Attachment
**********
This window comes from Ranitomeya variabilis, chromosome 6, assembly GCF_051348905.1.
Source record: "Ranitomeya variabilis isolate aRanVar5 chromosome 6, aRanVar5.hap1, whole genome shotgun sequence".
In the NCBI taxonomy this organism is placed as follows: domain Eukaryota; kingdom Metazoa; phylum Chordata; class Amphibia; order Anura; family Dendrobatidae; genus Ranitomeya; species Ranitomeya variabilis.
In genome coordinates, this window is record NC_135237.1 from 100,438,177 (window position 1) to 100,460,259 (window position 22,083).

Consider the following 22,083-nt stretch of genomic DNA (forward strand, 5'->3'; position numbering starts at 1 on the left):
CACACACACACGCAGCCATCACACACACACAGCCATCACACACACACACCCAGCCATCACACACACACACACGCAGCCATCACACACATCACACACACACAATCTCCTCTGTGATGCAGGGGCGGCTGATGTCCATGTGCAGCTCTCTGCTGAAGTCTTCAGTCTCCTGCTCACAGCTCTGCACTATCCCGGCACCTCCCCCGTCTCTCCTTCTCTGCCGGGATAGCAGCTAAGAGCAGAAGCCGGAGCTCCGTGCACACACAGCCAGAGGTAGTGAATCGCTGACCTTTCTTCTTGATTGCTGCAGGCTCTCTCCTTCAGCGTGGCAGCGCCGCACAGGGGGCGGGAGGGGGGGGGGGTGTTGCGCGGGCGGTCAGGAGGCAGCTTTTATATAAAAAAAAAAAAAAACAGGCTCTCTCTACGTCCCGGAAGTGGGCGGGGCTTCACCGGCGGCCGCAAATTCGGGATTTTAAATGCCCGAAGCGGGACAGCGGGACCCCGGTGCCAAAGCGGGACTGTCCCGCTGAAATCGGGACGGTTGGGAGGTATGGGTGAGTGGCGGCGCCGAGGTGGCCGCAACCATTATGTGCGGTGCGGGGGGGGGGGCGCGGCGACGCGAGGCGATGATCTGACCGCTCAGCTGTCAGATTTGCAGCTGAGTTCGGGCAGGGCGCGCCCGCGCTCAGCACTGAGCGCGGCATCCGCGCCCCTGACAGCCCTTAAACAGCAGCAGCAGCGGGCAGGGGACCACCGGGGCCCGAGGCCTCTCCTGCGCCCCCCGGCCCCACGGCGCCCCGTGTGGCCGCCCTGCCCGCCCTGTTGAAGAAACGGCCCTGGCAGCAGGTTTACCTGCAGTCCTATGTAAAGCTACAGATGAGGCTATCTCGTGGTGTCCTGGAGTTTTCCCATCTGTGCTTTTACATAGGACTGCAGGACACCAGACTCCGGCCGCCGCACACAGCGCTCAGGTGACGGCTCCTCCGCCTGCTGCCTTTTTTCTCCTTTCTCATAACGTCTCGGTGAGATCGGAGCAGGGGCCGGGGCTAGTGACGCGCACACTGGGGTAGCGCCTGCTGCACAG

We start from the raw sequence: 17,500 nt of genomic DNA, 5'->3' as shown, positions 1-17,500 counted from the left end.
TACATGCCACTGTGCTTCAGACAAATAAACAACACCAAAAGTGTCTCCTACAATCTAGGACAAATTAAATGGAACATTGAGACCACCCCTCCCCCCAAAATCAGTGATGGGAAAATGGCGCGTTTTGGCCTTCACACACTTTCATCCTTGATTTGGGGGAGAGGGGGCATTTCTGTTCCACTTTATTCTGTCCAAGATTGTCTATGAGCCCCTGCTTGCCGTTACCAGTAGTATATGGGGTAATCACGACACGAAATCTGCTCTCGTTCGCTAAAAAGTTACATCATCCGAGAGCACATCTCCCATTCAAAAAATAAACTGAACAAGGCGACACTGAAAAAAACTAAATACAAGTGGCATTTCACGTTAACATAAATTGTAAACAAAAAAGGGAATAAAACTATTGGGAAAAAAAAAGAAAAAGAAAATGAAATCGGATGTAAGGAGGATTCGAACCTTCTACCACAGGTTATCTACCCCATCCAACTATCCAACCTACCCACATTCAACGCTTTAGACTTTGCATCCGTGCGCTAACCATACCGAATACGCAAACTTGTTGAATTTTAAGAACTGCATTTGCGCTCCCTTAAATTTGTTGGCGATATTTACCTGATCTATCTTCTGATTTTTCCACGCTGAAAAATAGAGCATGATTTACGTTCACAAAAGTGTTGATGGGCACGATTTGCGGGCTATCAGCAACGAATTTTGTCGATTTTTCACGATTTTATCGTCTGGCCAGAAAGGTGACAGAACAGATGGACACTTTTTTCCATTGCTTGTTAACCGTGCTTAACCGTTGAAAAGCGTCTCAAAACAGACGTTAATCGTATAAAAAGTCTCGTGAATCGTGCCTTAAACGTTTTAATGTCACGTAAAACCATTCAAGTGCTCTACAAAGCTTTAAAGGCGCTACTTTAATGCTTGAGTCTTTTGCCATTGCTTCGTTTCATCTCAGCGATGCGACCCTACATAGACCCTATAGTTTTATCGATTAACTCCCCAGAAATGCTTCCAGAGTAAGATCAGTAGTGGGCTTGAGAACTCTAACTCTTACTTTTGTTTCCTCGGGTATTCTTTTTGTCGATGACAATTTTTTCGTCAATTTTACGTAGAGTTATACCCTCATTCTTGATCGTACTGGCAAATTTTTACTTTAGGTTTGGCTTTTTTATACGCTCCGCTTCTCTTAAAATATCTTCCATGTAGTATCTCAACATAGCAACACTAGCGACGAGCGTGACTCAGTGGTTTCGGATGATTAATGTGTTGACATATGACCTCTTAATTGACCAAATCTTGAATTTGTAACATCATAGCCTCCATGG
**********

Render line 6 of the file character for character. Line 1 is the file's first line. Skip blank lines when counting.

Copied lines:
CACACACACACGCAGCCATCACACACACACAGCCATCACACACACACACCCAGCCATCACACACACACACACGCAGCCATCACACACATCACACACACACAATCTCCTCTGTGATGCAGGGGCGGCTGATGTCCATGTGCAGCTCTCTGCTGAAGTCTTCAGTCTCCTGCTCACAGCTCTGCACTATCCCGGCACCTCCCCCGTCTCTCCTTCTCTGCCGGGATAGCAGCTAAGAGCAGAAGCCGGAGCTCCGTGCACACACAGCCAGAGGTAGTGAATCGCTGACCTTTCTTCTTGATTGCTGCAGGCTCTCTCCTTCAGCGTGGCAGCGCCGCACAGGGGGCGGGAGGGGGGGGGGGTGTTGCGCGGGCGGTCAGGAGGCAGCTTTTATATAAAAAAAAAAAAAAACAGGCTCTCTCTACGTCCCGGAAGTGGGCGGGGCTTCACCGGCGGCCGCAAATTCGGGATTTTAAATGCCCGAAGCGGGACAGCGGGACCCCGGTGCCAAAGCGGGACTGTCCCGCTGAAATCGGGACGGTTGGGAGGTATGGGTGAGTGGCGGCGCCGAGGTGGCCGCAACCATTATGTGCGGTGCGGGGGGGGGGGCGCGGCGACGCGAGGCGATGATCTGACCGCTCAGCTGTCAGATTTGCAGCTGAGTTCGGGCAGGGCGCGCCCGCGCTCAGCACTGAGCGCGGCATCCGCGCCCCTGACAGCCCTTAAACAGCAGCAGCAGCGGGCAGGGGACCACCGGGGCCCGAGGCCTCTCCTGCGCCCCCCGGCCCCACGGCGCCCCGTGTGGCCGCCCTGCCCGCCCTGTTGAAGAAACGGCCCTGGCAGCAGGTTTACCTGCAGTCCTATGTAAAGCTACAGATGAGGCTATCTCGTGGTGTCCTGGAGTTTTCCCATCTGTGCTTTTACATAGGACTGCAGGACACCAGACTCCGGCCGCCGCACACAGCGCTCAGGTGACGGCTCCTCCGCCTGCTGCCTTTTTTCTCCTTTCTCATAACGTCTCGGTGAGATCGGAGCAGGGGCCGGGGCTAGTGACGCGCACACTGGGGTAGCGCCTGCTGCACAG